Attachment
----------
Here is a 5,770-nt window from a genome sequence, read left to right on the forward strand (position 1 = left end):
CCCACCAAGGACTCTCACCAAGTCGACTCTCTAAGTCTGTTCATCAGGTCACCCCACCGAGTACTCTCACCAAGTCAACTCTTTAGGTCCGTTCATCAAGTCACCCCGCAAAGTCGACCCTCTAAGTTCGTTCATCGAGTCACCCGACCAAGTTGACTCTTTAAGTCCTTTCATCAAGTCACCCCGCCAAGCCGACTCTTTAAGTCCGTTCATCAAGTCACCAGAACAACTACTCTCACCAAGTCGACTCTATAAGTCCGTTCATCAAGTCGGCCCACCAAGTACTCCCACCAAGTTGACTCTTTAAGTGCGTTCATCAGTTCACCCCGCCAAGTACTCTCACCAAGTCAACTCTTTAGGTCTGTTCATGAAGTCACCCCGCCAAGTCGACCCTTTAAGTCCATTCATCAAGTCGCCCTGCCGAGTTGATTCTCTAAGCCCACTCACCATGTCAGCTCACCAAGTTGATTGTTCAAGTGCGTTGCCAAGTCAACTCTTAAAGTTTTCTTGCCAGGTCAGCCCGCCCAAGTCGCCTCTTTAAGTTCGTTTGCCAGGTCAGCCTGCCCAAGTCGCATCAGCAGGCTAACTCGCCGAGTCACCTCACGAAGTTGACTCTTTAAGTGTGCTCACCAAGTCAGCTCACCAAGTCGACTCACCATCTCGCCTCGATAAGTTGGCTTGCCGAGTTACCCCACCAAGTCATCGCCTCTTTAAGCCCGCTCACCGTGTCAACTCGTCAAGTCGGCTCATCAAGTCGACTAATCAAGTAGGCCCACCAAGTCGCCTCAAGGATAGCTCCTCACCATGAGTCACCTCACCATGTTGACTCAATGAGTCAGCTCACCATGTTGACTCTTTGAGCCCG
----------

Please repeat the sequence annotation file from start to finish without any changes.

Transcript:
Here is a 5,770-nt window from a genome sequence, read left to right on the forward strand (position 1 = left end):
CCCACCAAGGACTCTCACCAAGTCGACTCTCTAAGTCTGTTCATCAGGTCACCCCACCGAGTACTCTCACCAAGTCAACTCTTTAGGTCCGTTCATCAAGTCACCCCGCAAAGTCGACCCTCTAAGTTCGTTCATCGAGTCACCCGACCAAGTTGACTCTTTAAGTCCTTTCATCAAGTCACCCCGCCAAGCCGACTCTTTAAGTCCGTTCATCAAGTCACCAGAACAACTACTCTCACCAAGTCGACTCTATAAGTCCGTTCATCAAGTCGGCCCACCAAGTACTCCCACCAAGTTGACTCTTTAAGTGCGTTCATCAGTTCACCCCGCCAAGTACTCTCACCAAGTCAACTCTTTAGGTCTGTTCATGAAGTCACCCCGCCAAGTCGACCCTTTAAGTCCATTCATCAAGTCGCCCTGCCGAGTTGATTCTCTAAGCCCACTCACCATGTCAGCTCACCAAGTTGATTGTTCAAGTGCGTTGCCAAGTCAACTCTTAAAGTTTTCTTGCCAGGTCAGCCCGCCCAAGTCGCCTCTTTAAGTTCGTTTGCCAGGTCAGCCTGCCCAAGTCGCATCAGCAGGCTAACTCGCCGAGTCACCTCACGAAGTTGACTCTTTAAGTGTGCTCACCAAGTCAGCTCACCAAGTCGACTCACCATCTCGCCTCGATAAGTTGGCTTGCCGAGTTACCCCACCAAGTCATCGCCTCTTTAAGCCCGCTCACCGTGTCAACTCGTCAAGTCGGCTCATCAAGTCGACTAATCAAGTAGGCCCACCAAGTCGCCTCAAGGATAGCTCCTCACCATGAGTCACCTCACCATGTTGACTCAATGAGTCAGCTCACCATGTTGACTCTTTGAGCCCG